Become a Junior Snow Ranger. That’s all I had to tell my son, Anikin, for him to become excited about not only earning another ranger badge, but especially for one for what he says is his favorite season – winter.
The U.S. Forest Service developed the Junior Snow Ranger program to educate the next generation about the importance of protecting national forest lands, its natural resources and wildlife. The program is designed for 4th and 5th students but can be done by younger kids with a little help from an adult. The program challenges students with a fun, educational booklet with outdoor and indoor activities to help students learn about winter conservation.
Download the Junior Snow Ranger booklet
Activities in the booklet include matching animal tracks, how to build a campfire in the snow, how to make your own snowshoes, how to make frozen bubbles and how to measure the snowpack in your yard. There are also facts about history, the science of snow, how animals survive the winter and wildfire prevention, with tips for how to dress in cold, wet weather and suggestions for new ways to have fun in the snow.
Anikin already has a number of Forest Service, National Park Service and State Park badges and was eager to complete the Junior Snow Ranger program. He enjoys learning about animals, science and history, and he loves the snow.
We download the booklet from the U.S. Forest Service Web site and Anikin gets to work (it’s only available online). He first tackles the word search, the maze and matches tracks to the correct animals. He reads about the way animals adapt to winter conditions, how to stay safe while playing outside in the cold and how American Indians made their own snowshoes, designed with the large feet of the snowshoe hare in mind.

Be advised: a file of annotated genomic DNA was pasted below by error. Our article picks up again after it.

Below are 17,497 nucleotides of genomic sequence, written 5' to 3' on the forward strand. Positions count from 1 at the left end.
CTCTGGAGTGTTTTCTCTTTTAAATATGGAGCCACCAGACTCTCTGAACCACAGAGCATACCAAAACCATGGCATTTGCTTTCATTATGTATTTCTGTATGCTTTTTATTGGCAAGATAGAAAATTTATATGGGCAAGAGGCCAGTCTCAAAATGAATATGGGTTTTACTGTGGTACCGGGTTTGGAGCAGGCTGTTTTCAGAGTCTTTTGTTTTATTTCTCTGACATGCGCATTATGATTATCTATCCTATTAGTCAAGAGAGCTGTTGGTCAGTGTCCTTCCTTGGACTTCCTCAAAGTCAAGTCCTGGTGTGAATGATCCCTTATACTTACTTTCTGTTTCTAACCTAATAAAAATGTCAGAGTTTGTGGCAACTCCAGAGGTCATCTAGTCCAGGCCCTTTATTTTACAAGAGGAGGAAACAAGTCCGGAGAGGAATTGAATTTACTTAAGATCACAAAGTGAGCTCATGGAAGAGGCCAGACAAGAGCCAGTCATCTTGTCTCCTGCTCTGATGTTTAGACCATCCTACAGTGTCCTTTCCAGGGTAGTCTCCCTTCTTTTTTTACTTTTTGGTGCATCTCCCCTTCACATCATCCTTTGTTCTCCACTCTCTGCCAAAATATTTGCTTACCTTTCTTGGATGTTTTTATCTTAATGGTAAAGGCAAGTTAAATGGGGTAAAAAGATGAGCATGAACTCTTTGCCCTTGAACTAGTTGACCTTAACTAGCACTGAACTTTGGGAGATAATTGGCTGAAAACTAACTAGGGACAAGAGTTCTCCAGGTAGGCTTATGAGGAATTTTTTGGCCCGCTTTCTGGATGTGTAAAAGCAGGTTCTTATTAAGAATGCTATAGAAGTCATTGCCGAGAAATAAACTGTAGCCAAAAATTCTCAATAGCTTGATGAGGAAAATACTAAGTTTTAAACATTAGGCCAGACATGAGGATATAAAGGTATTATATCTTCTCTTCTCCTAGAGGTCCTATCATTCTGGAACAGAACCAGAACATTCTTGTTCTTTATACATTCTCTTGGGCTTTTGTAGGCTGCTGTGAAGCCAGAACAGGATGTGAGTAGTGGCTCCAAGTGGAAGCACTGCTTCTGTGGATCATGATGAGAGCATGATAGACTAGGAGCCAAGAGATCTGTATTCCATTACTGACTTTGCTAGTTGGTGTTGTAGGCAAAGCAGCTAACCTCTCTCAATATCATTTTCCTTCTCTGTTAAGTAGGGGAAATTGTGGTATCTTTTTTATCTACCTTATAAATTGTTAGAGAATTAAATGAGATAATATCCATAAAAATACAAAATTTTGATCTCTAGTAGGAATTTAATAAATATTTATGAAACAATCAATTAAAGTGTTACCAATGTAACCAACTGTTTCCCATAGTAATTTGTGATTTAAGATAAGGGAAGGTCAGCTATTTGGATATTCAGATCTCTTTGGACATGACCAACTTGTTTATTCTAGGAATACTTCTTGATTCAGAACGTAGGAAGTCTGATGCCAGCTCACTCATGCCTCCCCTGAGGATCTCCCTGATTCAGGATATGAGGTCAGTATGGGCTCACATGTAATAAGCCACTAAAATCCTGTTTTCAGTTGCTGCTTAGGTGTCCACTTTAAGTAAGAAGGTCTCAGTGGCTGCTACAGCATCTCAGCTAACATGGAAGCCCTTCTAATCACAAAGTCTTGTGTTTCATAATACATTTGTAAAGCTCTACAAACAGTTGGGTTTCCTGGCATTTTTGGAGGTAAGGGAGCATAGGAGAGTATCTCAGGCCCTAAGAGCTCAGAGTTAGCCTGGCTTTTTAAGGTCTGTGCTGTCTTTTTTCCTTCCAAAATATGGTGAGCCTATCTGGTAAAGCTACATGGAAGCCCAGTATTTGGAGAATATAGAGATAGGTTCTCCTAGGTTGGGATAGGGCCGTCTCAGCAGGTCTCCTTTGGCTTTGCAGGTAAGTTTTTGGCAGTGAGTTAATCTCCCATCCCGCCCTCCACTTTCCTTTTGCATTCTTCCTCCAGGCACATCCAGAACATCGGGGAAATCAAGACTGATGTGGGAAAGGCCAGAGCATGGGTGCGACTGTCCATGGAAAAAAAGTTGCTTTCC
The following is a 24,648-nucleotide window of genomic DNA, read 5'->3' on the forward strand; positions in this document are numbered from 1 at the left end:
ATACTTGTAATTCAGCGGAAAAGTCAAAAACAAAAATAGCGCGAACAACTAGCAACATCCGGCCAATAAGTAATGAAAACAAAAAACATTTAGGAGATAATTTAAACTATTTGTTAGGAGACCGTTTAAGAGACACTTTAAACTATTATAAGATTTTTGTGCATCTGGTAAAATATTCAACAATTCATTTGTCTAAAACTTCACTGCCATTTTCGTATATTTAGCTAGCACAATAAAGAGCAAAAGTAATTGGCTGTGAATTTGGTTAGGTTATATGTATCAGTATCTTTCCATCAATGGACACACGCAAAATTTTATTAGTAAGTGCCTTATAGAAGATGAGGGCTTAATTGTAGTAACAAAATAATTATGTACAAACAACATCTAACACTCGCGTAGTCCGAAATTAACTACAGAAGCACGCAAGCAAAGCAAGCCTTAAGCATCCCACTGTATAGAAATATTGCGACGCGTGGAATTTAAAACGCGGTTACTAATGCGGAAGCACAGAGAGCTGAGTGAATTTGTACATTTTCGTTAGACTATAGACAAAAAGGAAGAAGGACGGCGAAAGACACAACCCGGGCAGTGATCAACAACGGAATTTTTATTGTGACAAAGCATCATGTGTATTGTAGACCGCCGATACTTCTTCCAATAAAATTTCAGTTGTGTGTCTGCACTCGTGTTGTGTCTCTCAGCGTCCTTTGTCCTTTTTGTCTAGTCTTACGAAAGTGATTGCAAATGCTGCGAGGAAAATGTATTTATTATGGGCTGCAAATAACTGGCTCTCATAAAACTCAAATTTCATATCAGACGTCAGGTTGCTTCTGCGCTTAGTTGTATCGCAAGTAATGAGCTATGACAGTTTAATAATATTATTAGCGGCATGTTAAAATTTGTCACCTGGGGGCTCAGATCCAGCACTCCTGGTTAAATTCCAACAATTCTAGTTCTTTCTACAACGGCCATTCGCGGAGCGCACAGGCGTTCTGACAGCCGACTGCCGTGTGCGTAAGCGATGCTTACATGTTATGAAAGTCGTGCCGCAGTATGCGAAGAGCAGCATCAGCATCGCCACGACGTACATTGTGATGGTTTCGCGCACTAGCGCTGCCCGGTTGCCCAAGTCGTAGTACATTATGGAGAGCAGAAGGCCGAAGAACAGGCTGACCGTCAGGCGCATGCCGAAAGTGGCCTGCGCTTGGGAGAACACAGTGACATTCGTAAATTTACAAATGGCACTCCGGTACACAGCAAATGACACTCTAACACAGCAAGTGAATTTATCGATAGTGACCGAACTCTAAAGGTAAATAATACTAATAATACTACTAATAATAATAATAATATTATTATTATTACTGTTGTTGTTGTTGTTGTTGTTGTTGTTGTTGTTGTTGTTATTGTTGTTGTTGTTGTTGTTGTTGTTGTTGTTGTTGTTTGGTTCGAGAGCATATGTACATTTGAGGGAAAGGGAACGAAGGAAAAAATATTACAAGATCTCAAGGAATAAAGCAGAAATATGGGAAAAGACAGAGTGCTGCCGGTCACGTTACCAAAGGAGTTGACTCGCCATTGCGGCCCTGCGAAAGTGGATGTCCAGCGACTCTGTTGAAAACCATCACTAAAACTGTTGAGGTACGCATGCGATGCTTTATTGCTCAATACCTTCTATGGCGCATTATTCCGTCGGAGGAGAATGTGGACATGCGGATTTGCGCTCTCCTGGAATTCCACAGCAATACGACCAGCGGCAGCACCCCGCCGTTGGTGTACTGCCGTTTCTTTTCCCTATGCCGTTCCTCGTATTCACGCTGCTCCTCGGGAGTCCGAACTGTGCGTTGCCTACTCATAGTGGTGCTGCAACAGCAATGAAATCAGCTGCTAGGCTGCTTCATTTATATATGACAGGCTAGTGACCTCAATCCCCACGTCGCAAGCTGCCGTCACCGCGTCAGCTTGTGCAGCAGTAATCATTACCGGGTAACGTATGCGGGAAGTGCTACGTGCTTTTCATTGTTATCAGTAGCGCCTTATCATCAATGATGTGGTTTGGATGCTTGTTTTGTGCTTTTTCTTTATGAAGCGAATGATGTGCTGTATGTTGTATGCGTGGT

Over the next week, Anikin worked on Junior Snow Ranger activities including cross-country skiing, sledding, making snow angels and a snowman. He also learns more about avalanche awareness and the importance of rescue dogs.
On a very cold day, we tried to make frozen bubbles with an electric bubble wand. Unfortunately, it is windy and the bubbles pop almost immediately. We decide we will have to try again another day when the wind is calm.
Then I have an idea to blow some bubbles into a bread pan and put it in the freezer. Thirty minutes later when we pull the pan back out of the freezer, we are happy to see frozen bubbles. We touch the bubbles and they don’t pop but tear instead. The bubble solution froze, and the bubbles feel like slimy, plastic wrap in our fingers.
One of the most interesting activities is measuring the snowpack with snow from our yard. Anikin collects loose snow in a two-cup glass measuring cup. He fills it to the top with snow and sets it on the kitchen counter. Next, he collects more snow in another two-cup measuring cup but packs the snow tightly into the cup and sets it next to the other one.
Too impatient to wait for the snow to melt, naturally, we microwave the cups to melt the snow. What he discovers is that the packed snow contains 1 cup of water while the loose snow has three-quarters cup of water. The result is that the denser the snowpack, the more water it contains.
“That is so cool,” say Anikin after comparing the results.
The next step is to take the Junior Snow Ranger oath. He pledges to protect the environment, its natural resources and all living things. We fill out the form and mail it. Anikin is now anxiously waiting for his badge to add to his growing collection. | fs.usda.gov